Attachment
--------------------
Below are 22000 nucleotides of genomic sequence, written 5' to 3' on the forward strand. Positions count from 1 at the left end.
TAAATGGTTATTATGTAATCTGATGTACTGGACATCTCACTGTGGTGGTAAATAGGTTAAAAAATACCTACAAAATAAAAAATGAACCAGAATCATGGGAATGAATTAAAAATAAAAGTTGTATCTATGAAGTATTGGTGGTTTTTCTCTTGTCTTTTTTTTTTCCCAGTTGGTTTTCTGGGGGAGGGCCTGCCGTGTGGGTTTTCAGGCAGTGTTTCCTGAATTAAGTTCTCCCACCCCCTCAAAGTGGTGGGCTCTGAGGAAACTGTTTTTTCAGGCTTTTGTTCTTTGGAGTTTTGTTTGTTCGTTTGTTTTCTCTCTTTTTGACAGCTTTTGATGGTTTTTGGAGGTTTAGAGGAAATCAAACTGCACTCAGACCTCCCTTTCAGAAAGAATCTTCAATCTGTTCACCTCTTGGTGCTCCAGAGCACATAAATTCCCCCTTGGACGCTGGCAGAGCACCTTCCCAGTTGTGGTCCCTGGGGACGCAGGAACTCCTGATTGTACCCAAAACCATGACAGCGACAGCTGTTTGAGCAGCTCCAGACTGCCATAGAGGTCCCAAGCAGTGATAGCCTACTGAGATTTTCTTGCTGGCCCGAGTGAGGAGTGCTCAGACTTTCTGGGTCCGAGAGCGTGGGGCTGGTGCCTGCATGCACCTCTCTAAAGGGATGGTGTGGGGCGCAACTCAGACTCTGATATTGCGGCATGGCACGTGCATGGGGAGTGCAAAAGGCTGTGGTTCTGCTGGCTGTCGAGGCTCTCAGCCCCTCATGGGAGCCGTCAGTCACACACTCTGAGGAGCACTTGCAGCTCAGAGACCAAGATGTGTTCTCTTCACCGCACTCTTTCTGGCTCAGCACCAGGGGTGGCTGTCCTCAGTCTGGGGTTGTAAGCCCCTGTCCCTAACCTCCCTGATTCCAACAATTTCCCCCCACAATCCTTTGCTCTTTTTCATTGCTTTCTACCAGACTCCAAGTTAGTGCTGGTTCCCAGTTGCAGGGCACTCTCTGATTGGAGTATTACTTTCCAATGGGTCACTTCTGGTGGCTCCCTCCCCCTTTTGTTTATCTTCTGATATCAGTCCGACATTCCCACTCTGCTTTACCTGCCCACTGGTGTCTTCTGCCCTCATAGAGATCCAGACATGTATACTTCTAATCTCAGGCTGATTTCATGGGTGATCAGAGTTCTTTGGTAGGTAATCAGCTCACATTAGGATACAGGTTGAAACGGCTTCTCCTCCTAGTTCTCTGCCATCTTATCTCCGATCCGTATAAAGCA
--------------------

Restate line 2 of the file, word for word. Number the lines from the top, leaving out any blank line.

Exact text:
TAAATGGTTATTATGTAATCTGATGTACTGGACATCTCACTGTGGTGGTAAATAGGTTAAAAAATACCTACAAAATAAAAAATGAACCAGAATCATGGGAATGAATTAAAAATAAAAGTTGTATCTATGAAGTATTGGTGGTTTTTCTCTTGTCTTTTTTTTTTCCCAGTTGGTTTTCTGGGGGAGGGCCTGCCGTGTGGGTTTTCAGGCAGTGTTTCCTGAATTAAGTTCTCCCACCCCCTCAAAGTGGTGGGCTCTGAGGAAACTGTTTTTTCAGGCTTTTGTTCTTTGGAGTTTTGTTTGTTCGTTTGTTTTCTCTCTTTTTGACAGCTTTTGATGGTTTTTGGAGGTTTAGAGGAAATCAAACTGCACTCAGACCTCCCTTTCAGAAAGAATCTTCAATCTGTTCACCTCTTGGTGCTCCAGAGCACATAAATTCCCCCTTGGACGCTGGCAGAGCACCTTCCCAGTTGTGGTCCCTGGGGACGCAGGAACTCCTGATTGTACCCAAAACCATGACAGCGACAGCTGTTTGAGCAGCTCCAGACTGCCATAGAGGTCCCAAGCAGTGATAGCCTACTGAGATTTTCTTGCTGGCCCGAGTGAGGAGTGCTCAGACTTTCTGGGTCCGAGAGCGTGGGGCTGGTGCCTGCATGCACCTCTCTAAAGGGATGGTGTGGGGCGCAACTCAGACTCTGATATTGCGGCATGGCACGTGCATGGGGAGTGCAAAAGGCTGTGGTTCTGCTGGCTGTCGAGGCTCTCAGCCCCTCATGGGAGCCGTCAGTCACACACTCTGAGGAGCACTTGCAGCTCAGAGACCAAGATGTGTTCTCTTCACCGCACTCTTTCTGGCTCAGCACCAGGGGTGGCTGTCCTCAGTCTGGGGTTGTAAGCCCCTGTCCCTAACCTCCCTGATTCCAACAATTTCCCCCCACAATCCTTTGCTCTTTTTCATTGCTTTCTACCAGACTCCAAGTTAGTGCTGGTTCCCAGTTGCAGGGCACTCTCTGATTGGAGTATTACTTTCCAATGGGTCACTTCTGGTGGCTCCCTCCCCCTTTTGTTTATCTTCTGATATCAGTCCGACATTCCCACTCTGCTTTACCTGCCCACTGGTGTCTTCTGCCCTCATAGAGATCCAGACATGTATACTTCTAATCTCAGGCTGATTTCATGGGTGATCAGAGTTCTTTGGTAGGTAATCAGCTCACATTAGGATACAGGTTGAAACGGCTTCTCCTCCTAGTTCTCTGCCATCTTATCTCCGATCCGTATAAAGCA